Our next destination was the silk farm. It was a smallish building, but inside they do everything with silk. They begin with the cocoons and go all the way to finished dyed fabric. The cocoons are what contain the silk. The larvae or worm wraps itself up in a silk blanket... so to speak. When it emerges, it becomes a white moth.
Most of the worms never get to this point. Many are taken before they emerge and the cocoon is taken to make the silk thread. The ones not taken are left to mate and make more silk worms.
The cocoons taken for silk are brought over and boiled. The worker finds a thread and loops it into the machine that gathers and makes the thicker thread. About 20 cocoons go into making a strand of the thicker silk thread. What's interesting is that the boiled worms are taken to market and sold for eating. Our guide told us they were good. I'll just take his word for it.
After the silk thread is gathered on a spool, it is threaded on another spool on a machine that pumps in hot air. This dries the thread. The thread is then taken to a machine where it is woven into cloth. This machine was pretty awesome. It has some sort of punch guide up top that creates the pattern in the cloth. Very cool. The cloth is then dyed and sold.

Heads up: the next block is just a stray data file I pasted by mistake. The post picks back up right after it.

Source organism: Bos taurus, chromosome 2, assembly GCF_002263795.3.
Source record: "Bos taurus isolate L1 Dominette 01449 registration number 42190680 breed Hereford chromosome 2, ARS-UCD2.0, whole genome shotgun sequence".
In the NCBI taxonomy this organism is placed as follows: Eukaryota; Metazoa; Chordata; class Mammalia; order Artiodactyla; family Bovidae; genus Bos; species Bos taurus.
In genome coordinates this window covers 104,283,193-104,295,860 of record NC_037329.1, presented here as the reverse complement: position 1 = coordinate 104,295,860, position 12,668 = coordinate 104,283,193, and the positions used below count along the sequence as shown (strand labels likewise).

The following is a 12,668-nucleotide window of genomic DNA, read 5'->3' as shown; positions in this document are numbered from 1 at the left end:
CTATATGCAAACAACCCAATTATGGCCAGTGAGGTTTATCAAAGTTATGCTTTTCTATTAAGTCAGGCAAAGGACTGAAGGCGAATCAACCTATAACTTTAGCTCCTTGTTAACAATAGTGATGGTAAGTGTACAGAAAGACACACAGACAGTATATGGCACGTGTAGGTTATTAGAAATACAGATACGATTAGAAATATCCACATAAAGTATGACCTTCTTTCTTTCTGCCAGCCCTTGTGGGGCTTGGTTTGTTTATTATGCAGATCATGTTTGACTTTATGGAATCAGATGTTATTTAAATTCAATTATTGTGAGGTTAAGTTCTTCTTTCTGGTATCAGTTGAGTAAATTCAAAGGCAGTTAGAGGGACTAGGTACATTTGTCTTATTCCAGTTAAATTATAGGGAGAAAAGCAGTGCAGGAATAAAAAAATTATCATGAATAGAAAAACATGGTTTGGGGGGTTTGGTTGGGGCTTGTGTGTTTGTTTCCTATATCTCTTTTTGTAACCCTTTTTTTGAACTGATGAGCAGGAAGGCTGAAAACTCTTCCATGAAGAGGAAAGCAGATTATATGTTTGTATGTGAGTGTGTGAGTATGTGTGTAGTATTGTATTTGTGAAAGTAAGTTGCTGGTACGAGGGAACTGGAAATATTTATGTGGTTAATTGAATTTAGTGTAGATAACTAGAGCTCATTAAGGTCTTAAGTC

We didn't really spend much time at this pagoda. We've been to a LOT of pagodas and unless there is something really impressive, we tend to get a little bored with them.
When we were done looking around at the pagoda and met back up with our guides, they showed us the view from the hill. Dalat has a lot of farm land. I took a picture of the view from the hill where the pagoda was and you can see many, many greenhouses. Dalat, in fact, grows most of the produce for Ho Chi Minh City. Our fruits and veggies either come from Dalat or the Mekong Delta.
In the background is lady mountain. The locals believe it looks like a lady lying down. It's hard to tell because the top of the mountain is covered over. We joked around saying she has clothes on now.
Our next stop was 6 mountain. It was a little strange. We just stopped in the middle of nowhere and our guides said to follow the trail up the hill. It was slow going for me because I am WAY out of shape... on top of being pregnant.